Anthony Cocks goes toe-to-toe with rising cruiserweight Jason Whateley
Cruiserweight prospect Jason Whateley 7-0 (6) is being fast-tracked for success.
The undefeated 29-year-old Australian Olympian was matched against hard-hitting Navosa Ioata in his professional debut in September 2018, who he defeated on points, before stopping 38-fight veteran Victor Oganov nine months later.
Last December the 6-foot-5 Commonwealth Games silver medallist rolled over Daniel Russell for the Australian cruiserweight title, knocking him out in the opening round in a dominant performance.
Read on to learn what makes this heavy-handed country kid tick as we go 15 rounds with Jason Whateley.
Round 1: What attracted you to boxing in the first place?
Whateley: I’ve always had an interest in boxing as I had uncles that all boxed. I grew up in the country so finding somewhere to train was difficult. I got into quite a lot of fights as a young fella and played Aussie rules football as well. Every year the Bairnsdale boxing club ran an amateur boxing tournament where they would get two local footballers to fight off against each other to draw a good crowd. I was asked to take part and won by TKO. I fell in love with the sport and haven’t looked back.
Round 2: Toughest fight in the amateurs or pros?
Whateley: It is very hard to pick a specific fight. I had a lot of hard fights in the amateurs against great opposition. David Nyika was a very tricky fight that I had in the amateurs so my fights with him would be up there. As for the professionals, it would be Victor Oganov.
Round 3: Biggest puncher you’ve faced?
Whateley: I fought Lenier Pero of Cuba in 2013 who was a very powerful southpaw that was known for knocking a lot off opponents out at that time. He would be one that comes to mind, but I fought a lot of hard-hitters in my amateur career.
Round 4: What are the best and worst thing about being a boxer?
Whateley: Boxing has given me a lot and I am extremely grateful to have found the sport, it has taken me all over the world, places I would have never been to without it. It also has given me discipline. I have met some great people who I would not have met if not for the boxing. I owe this sport a lot.
A bad thing about the sport would be probably be unless you’re right at the top there isn’t a huge amount of money in it for the massive amount of work all boxers put into the sport. Either way I love the sport and love what I do.
Round 5: What is your most defining win of your career?
Whateley: My most defining and most memorable win would be my qualification fight for the 2016 Olympics in China against Tajikistan. It was my dream to represent Australia at the Olympics so to make that happen was something I’ll never forget.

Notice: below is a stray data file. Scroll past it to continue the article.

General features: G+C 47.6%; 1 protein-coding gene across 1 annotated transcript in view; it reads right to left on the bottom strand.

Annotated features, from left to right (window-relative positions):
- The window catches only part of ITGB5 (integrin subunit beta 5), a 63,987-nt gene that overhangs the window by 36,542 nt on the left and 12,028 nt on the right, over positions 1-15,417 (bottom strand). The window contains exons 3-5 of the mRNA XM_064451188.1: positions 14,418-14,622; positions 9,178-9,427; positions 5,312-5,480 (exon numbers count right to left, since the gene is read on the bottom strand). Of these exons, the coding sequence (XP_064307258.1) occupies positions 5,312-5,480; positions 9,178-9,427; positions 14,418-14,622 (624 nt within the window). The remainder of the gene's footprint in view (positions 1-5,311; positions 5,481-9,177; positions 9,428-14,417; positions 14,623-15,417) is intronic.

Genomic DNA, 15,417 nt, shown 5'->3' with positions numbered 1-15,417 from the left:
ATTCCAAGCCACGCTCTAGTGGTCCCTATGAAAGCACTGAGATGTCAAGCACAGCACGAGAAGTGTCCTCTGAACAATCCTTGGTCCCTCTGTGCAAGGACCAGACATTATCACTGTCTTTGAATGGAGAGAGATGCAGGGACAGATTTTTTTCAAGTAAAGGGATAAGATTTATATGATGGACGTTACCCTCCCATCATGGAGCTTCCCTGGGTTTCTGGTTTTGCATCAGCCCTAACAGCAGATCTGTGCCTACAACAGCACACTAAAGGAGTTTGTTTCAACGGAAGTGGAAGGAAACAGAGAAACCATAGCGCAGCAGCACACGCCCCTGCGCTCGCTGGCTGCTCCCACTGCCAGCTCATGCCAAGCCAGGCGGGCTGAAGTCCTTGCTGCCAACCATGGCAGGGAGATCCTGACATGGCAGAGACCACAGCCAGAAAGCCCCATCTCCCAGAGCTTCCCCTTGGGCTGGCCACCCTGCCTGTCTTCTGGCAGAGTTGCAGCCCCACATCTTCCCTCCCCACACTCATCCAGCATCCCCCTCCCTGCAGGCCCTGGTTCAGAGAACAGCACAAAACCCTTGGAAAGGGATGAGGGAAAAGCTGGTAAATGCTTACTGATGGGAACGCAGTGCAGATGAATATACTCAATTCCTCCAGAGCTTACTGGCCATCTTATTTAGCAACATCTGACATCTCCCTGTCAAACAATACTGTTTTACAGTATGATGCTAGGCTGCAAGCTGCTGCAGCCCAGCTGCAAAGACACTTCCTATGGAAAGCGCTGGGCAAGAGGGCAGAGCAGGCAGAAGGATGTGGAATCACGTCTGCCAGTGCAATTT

Round 6: What are your goals for the next 12 months?
Whateley: My goals for the next 12 months would be to land some good fights and I’m also really gunning to get a shot at the Commonwealth title. I think that’s a very prestigious title to have, therefore I would love a crack at it.
Round 7: What are some your hobbies away from the ring?
Whateley: Most of the time after fights are done and I’m not in training I like to just catch up with friends and family as I can’t be very social in training camp. Other things I like to do are ride my Harley and also get out on my dirt bike. I also spend a lot of time with my two dogs Rocco, a Cane Corso, and Mack, a Rottweiler.
Round 8: Who is always ringside for your fights?
Whateley: My dad is always ringside for my fights and is definitely my biggest fan. He has been all over Australia and even overseas with me to show his support. I’m very blessed to have him as my father and number one supporter.
Round 9: Who has been biggest influence on your career?
Whateley: I think the biggest influence of my boxing career would be where I started my boxing at the Bairnsdale boxing club with trainer Neil ‘Stiffy’ Reynolds. They gave me the belief I could make something of myself as a boxer and assured me the sky was the limit with my boxing. My current coach Marcos Amado has always been very influential and great for my career. I had thought about giving boxing away until I began training with him and he relit the fire for me.
Round 10: What fight have you learnt the most from?
Whateley: I have learnt a lot from all of my fights as an amateur. I travelled all over the world fighting and sparring the world’s best boxers. As a professional I think I leant the most from my fight with Victor Oganov.
Round 11: What is something our readers would be surprised to learn about you?
Whateley: One would be that rides at theme parks scare me!
Round 12: Do you have any superstitions or rituals you follow in the lead-up to fight night?
Whateley: No, I don’t have any rituals or superstitions before I fight.
Round 13: What is your favourite post-fight feed?
Whateley: My favourite post fight feed. I like to grab a few mates and head to a pub that serves the biggest parma [chicken parmigiana] I can find and then a lot of ice cream afterwards.
Round 14: Why would we find you when you’re away from the gym?
Whateley: Places you would be most likely to find me away from the gym would probably be at home resting or taking the dogs somewhere for a run around.
Round 15: If you weren’t boxing, what would you be doing?
Whateley: If I wasn’t boxing I have absolutely no idea where I’d be or what I would be doing. I hate to think. If I had got my head screwed on I would have liked to join the army. Boxing has been great for me and I am extremely grateful it was introduced into my life.